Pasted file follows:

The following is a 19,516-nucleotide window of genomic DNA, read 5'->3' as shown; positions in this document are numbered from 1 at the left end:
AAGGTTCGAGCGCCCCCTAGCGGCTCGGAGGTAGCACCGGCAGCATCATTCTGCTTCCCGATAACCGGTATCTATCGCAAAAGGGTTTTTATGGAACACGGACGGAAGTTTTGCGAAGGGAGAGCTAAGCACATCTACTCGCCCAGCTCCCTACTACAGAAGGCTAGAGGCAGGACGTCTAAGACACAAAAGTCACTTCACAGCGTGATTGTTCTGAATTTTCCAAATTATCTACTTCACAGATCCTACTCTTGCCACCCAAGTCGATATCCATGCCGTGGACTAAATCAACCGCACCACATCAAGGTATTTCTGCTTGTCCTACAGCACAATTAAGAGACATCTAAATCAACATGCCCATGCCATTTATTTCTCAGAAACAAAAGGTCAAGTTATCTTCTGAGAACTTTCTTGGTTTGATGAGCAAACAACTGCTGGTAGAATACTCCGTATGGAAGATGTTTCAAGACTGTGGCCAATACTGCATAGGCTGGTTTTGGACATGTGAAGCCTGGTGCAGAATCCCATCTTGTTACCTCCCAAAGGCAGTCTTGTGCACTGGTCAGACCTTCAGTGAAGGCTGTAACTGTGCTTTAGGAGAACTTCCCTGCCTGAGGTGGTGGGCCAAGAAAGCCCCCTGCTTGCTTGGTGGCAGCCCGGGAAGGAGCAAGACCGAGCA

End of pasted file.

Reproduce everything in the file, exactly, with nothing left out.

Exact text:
The following is a 19,516-nucleotide window of genomic DNA, read 5'->3' as shown; positions in this document are numbered from 1 at the left end:
AAGGTTCGAGCGCCCCCTAGCGGCTCGGAGGTAGCACCGGCAGCATCATTCTGCTTCCCGATAACCGGTATCTATCGCAAAAGGGTTTTTATGGAACACGGACGGAAGTTTTGCGAAGGGAGAGCTAAGCACATCTACTCGCCCAGCTCCCTACTACAGAAGGCTAGAGGCAGGACGTCTAAGACACAAAAGTCACTTCACAGCGTGATTGTTCTGAATTTTCCAAATTATCTACTTCACAGATCCTACTCTTGCCACCCAAGTCGATATCCATGCCGTGGACTAAATCAACCGCACCACATCAAGGTATTTCTGCTTGTCCTACAGCACAATTAAGAGACATCTAAATCAACATGCCCATGCCATTTATTTCTCAGAAACAAAAGGTCAAGTTATCTTCTGAGAACTTTCTTGGTTTGATGAGCAAACAACTGCTGGTAGAATACTCCGTATGGAAGATGTTTCAAGACTGTGGCCAATACTGCATAGGCTGGTTTTGGACATGTGAAGCCTGGTGCAGAATCCCATCTTGTTACCTCCCAAAGGCAGTCTTGTGCACTGGTCAGACCTTCAGTGAAGGCTGTAACTGTGCTTTAGGAGAACTTCCCTGCCTGAGGTGGTGGGCCAAGAAAGCCCCCTGCTTGCTTGGTGGCAGCCCGGGAAGGAGCAAGACCGAGCA